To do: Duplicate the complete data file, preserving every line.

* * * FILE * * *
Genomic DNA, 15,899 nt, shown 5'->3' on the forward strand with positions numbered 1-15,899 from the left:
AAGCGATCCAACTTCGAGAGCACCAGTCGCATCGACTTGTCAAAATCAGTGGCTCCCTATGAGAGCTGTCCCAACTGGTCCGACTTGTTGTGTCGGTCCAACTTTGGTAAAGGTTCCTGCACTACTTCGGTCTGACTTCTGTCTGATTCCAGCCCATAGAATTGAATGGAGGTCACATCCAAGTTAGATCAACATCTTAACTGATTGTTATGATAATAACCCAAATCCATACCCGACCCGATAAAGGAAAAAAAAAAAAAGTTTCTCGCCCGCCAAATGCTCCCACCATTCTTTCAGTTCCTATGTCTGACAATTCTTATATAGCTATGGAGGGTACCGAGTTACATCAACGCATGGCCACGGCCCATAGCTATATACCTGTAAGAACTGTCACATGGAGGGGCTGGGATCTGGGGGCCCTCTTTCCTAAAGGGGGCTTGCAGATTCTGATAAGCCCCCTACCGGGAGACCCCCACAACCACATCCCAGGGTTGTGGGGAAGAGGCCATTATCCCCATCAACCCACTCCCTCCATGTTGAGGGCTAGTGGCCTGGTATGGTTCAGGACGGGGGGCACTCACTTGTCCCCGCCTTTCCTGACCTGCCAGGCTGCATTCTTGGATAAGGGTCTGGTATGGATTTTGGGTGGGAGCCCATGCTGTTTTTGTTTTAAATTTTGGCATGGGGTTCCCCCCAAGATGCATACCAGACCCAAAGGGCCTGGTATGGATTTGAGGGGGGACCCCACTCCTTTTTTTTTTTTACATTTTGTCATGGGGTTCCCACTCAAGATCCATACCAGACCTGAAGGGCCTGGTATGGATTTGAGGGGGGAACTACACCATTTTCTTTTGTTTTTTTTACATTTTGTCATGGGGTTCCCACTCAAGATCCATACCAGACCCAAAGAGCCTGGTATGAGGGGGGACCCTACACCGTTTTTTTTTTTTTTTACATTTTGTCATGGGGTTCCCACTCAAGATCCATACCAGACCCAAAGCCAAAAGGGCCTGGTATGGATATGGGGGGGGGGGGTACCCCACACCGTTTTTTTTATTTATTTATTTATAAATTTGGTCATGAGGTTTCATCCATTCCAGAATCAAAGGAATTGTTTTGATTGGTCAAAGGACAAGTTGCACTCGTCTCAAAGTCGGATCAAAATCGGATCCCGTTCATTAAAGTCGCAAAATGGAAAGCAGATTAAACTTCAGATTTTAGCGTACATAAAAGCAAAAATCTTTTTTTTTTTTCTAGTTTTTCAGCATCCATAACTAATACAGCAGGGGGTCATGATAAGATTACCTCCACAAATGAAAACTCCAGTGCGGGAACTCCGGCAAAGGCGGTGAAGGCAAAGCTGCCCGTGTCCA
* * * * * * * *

Genomic DNA, 15,899 nt, shown 5'->3' on the forward strand with positions numbered 1-15,899 from the left:
AAGCGATCCAACTTCGAGAGCACCAGTCGCATCGACTTGTCAAAATCAGTGGCTCCCTATGAGAGCTGTCCCAACTGGTCCGACTTGTTGTGTCGGTCCAACTTTGGTAAAGGTTCCTGCACTACTTCGGTCTGACTTCTGTCTGATTCCAGCCCATAGAATTGAATGGAGGTCACATCCAAGTTAGATCAACATCTTAACTGATTGTTATGATAATAACCCAAATCCATACCCGACCCGATAAAGGAAAAAAAAAAAAAGTTTCTCGCCCGCCAAATGCTCCCACCATTCTTTCAGTTCCTATGTCTGACAATTCTTATATAGCTATGGAGGGTACCGAGTTACATCAACGCATGGCCACGGCCCATAGCTATATACCTGTAAGAACTGTCACATGGAGGGGCTGGGATCTGGGGGCCCTCTTTCCTAAAGGGGGCTTGCAGATTCTGATAAGCCCCCTACCGGGAGACCCCCACAACCACATCCCAGGGTTGTGGGGAAGAGGCCATTATCCCCATCAACCCACTCCCTCCATGTTGAGGGCTAGTGGCCTGGTATGGTTCAGGACGGGGGGCACTCACTTGTCCCCGCCTTTCCTGACCTGCCAGGCTGCATTCTTGGATAAGGGTCTGGTATGGATTTTGGGTGGGAGCCCATGCTGTTTTTGTTTTAAATTTTGGCATGGGGTTCCCCCCAAGATGCATACCAGACCCAAAGGGCCTGGTATGGATTTGAGGGGGGACCCCACTCCTTTTTTTTTTTTACATTTTGTCATGGGGTTCCCACTCAAGATCCATACCAGACCTGAAGGGCCTGGTATGGATTTGAGGGGGGAACTACACCATTTTCTTTTGTTTTTTTTACATTTTGTCATGGGGTTCCCACTCAAGATCCATACCAGACCCAAAGAGCCTGGTATGAGGGGGGACCCTACACCGTTTTTTTTTTTTTTTACATTTTGTCATGGGGTTCCCACTCAAGATCCATACCAGACCCAAAGCCAAAAGGGCCTGGTATGGATATGGGGGGGGGGGGTACCCCACACCGTTTTTTTTATTTATTTATTTATAAATTTGGTCATGAGGTTTCATCCATTCCAGAATCAAAGGAATTGTTTTGATTGGTCAAAGGACAAGTTGCACTCGTCTCAAAGTCGGATCAAAATCGGATCCCGTTCATTAAAGTCGCAAAATGGAAAGCAGATTAAACTTCAGATTTTAGCGTACATAAAAGCAAAAATCTTTTTTTTTTTTCTAGTTTTTCAGCATCCATAACTAATACAGCAGGGGGTCATGATAAGATTACCTCCACAAATGAAAACTCCAGTGCGGGAACTCCGGCAAAGGCGGTGAAGGCAAAGCTGCCCGTGTCCA